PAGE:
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Thursday, February 20, 2014

Las Ballenas Amistosas - Day 2 in Baja

While Laguna San Ignacio is an incredible place to experience in its own right, there's one phenomenon that occurs here that make it a must-visit place for any cetacean lover: Las Ballenas Amistosas, or the Friendly Whales.

In the 1970s, in the very same lagoons where they were almost hunted to extinction, gray whales started becoming friendly with humans. Animals started approaching fishing boats, showing what appeared to be in a mutual curiosity in us, and local fishermen discovered that the whales were willing (and perhaps even enjoyed) being touched. Given what they have experienced as a species at the hand of humans, it's an especially remarkable turn of events.

Naturalists say about 10% of the gray whales are "friendly" (does that make the other 90% aloof, I wonder?) Despite what you see on the travel brochures, an encounter with a friendly whale is not a given (no wildlife encounter ever is). With what we witnessed while we were there, it seemed like fewer whales were friendly than anticipated, most likely because it was early in the season and they were engaged in either pursuing (or attempting to evade) a mate or taking care of a very young calf. Mothers with calves tend to be more likely to be friendly, with moms often urging their babies over towards the pangas, but this happens more often when the calves are a few weeks older than when we were there. I wonder if really it's the moms looking for a break from taking care of their exuberant growing babies, taking advantage of us willing human babysitters to catch an extra nap before the long migration north!

We certainly got close to whales on Day 1, but my hopes were still high for touching one, and it didn't take long on the morning whale watch of Day 2 to get very near to whales again. Our first encounter of the day was with a very playful mom and calf. They certainly seemed interested in us, but again didn't quite come close enough to interact directly, perhaps because the calf was still so young. Here's a shot of the baby using mom's back like a slide - you're seeing the calf's tail as it disappears on the far side of its mother:

They were close enough to us that for the first time I got out the handheld underwater camera I got specifically for this trip. Even though they were only 10 yards or so away, the waters proved too murky for the whales to show up. I liked the effects I got in the water shots anyway, though.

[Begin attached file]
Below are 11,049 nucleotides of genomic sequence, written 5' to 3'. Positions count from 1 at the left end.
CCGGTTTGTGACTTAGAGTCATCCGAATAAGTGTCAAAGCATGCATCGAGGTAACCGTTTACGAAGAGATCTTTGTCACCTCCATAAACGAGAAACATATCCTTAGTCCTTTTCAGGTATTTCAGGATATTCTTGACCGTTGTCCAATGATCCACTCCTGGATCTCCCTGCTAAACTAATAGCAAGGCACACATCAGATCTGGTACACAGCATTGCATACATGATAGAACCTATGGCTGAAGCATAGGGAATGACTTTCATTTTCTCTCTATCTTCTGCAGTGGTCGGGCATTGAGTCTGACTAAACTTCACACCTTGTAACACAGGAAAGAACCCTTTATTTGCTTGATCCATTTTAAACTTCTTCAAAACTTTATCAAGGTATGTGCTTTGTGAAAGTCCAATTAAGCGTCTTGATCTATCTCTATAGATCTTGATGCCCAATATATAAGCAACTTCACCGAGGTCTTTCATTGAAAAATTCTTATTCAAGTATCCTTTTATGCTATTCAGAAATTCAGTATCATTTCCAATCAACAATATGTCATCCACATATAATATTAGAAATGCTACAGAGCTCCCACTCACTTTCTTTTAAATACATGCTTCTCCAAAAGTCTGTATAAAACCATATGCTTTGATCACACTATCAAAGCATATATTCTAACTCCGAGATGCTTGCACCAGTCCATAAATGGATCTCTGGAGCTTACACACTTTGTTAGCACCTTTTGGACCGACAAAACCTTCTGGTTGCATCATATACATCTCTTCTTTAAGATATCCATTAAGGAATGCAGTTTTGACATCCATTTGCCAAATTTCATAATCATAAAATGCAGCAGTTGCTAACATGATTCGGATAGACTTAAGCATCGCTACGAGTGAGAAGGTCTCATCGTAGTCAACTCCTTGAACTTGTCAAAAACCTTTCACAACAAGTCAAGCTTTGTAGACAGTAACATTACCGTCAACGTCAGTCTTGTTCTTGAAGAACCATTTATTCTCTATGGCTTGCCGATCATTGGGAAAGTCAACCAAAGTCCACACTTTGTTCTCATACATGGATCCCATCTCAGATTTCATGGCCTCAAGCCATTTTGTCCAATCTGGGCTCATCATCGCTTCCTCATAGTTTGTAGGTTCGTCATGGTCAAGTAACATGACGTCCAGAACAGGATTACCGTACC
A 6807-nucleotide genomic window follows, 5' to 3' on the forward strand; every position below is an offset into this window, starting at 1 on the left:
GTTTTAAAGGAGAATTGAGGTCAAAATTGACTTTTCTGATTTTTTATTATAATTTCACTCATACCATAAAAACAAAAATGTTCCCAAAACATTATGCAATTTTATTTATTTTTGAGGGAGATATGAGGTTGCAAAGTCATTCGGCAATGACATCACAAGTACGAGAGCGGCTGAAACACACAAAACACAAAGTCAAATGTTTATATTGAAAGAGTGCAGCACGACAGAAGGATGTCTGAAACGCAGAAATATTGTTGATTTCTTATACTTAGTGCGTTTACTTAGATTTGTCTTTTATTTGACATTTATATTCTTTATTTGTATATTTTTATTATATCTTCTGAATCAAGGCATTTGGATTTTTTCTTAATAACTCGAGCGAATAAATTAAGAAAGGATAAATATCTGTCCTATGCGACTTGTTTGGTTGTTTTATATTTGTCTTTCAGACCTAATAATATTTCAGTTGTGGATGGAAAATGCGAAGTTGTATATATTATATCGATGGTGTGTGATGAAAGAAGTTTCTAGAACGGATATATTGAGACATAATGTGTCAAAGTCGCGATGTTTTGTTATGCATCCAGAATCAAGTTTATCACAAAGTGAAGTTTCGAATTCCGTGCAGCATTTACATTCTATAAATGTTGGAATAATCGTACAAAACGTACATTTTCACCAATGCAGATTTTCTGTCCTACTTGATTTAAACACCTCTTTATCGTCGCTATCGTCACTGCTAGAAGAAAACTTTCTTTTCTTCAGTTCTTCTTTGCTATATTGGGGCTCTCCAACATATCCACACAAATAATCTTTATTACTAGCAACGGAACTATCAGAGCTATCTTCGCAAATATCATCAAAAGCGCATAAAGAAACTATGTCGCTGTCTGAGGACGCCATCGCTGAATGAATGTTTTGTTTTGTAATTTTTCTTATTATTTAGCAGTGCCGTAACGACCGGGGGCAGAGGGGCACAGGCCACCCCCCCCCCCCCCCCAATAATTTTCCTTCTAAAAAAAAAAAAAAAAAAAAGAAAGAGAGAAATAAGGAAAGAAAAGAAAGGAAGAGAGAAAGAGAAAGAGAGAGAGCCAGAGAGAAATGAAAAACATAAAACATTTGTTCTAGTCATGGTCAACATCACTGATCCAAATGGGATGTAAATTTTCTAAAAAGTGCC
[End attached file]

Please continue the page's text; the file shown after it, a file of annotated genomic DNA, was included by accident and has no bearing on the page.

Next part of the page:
Camera being lowered underwater
I like this underwater shot, even without a whale in it - shows how rich these waters are with microorganisms
The mama whales all looked very broad - a good sign that they're carrying enough fat reserves to both feed their calves and make it back to their northern feeding grounds. Mom's dispense milk that's 53% fat to their growing babies, all while having nothing to eat. She'll lose about a third of her body weight before reaching the feeding grounds again.

Big mama
People are so enamored with whales and so desiring of a close encounter that they will try anything to beckon the whales closer. We all at one point or another splashed the surface of the water, trying to attract their attention. There are a whole range of other superstitions, too - a popular one at our whale camp, led by our American naturalist guides, was the shaking of a bag of Jolly Rancher candies. Supposedly "scientifically proven" by an eight year-old, after shaking the bag, the driver gets offered a candy first, then all the passengers. The debate is ongoing as to how effective this method is, but my opinion was solidified by the next whale we met. Nothing you do is going to make an uninterested whale come over to you. You don't choose the whale, the whale chooses you.

A nicknamed this whale White Head, and unlike any of the other whales we encountered, when he saw us, he made a beeline straight for us.

White Head - The Whale That Chose Us
He swam directly at us and stopped right by the side of the boat, rolling over to be touched. Here is a photo I like to call "First Contact", as we reach out to touch him (that's my hand in the middle):

Contact was made:

I've touched a dolphin before, and it felt firm, like a wet rubber tire. Gray whales were surprisingly squishy, like you could grab a handful of them. It's also amazing that something that comes out of the frigid ocean waters feels so warm.

I actually think this may have been a juvenile whale, but he sure seemed big next to our 22-foot panga. You can't get much closer than this: